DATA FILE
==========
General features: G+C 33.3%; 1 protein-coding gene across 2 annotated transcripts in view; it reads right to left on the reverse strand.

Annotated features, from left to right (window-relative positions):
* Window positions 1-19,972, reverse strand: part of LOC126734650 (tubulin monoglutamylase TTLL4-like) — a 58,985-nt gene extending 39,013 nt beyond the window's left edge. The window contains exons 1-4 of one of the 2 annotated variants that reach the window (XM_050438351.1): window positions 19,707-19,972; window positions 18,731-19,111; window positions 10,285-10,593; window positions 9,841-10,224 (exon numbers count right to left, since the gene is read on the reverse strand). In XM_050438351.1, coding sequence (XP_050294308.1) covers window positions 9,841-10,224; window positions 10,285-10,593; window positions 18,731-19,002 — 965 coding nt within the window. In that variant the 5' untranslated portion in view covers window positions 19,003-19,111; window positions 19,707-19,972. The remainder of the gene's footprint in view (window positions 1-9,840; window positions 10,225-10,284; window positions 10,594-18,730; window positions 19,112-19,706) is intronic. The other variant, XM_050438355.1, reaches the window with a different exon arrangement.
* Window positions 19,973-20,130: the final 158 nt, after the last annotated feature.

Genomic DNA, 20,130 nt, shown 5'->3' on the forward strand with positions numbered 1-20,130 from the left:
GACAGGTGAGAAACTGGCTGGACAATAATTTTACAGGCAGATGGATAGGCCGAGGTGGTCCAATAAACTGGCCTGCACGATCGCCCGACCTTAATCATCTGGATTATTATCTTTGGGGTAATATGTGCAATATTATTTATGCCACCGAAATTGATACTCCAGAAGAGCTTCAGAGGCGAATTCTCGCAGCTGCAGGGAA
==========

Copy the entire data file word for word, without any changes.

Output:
General features: G+C 33.3%; 1 protein-coding gene across 2 annotated transcripts in view; it reads right to left on the reverse strand.

Annotated features, from left to right (window-relative positions):
* Window positions 1-19,972, reverse strand: part of LOC126734650 (tubulin monoglutamylase TTLL4-like) — a 58,985-nt gene extending 39,013 nt beyond the window's left edge. The window contains exons 1-4 of one of the 2 annotated variants that reach the window (XM_050438351.1): window positions 19,707-19,972; window positions 18,731-19,111; window positions 10,285-10,593; window positions 9,841-10,224 (exon numbers count right to left, since the gene is read on the reverse strand). In XM_050438351.1, coding sequence (XP_050294308.1) covers window positions 9,841-10,224; window positions 10,285-10,593; window positions 18,731-19,002 — 965 coding nt within the window. In that variant the 5' untranslated portion in view covers window positions 19,003-19,111; window positions 19,707-19,972. The remainder of the gene's footprint in view (window positions 1-9,840; window positions 10,225-10,284; window positions 10,594-18,730; window positions 19,112-19,706) is intronic. The other variant, XM_050438355.1, reaches the window with a different exon arrangement.
* Window positions 19,973-20,130: the final 158 nt, after the last annotated feature.

Genomic DNA, 20,130 nt, shown 5'->3' on the forward strand with positions numbered 1-20,130 from the left:
GACAGGTGAGAAACTGGCTGGACAATAATTTTACAGGCAGATGGATAGGCCGAGGTGGTCCAATAAACTGGCCTGCACGATCGCCCGACCTTAATCATCTGGATTATTATCTTTGGGGTAATATGTGCAATATTATTTATGCCACCGAAATTGATACTCCAGAAGAGCTTCAGAGGCGAATTCTCGCAGCTGCAGGGAA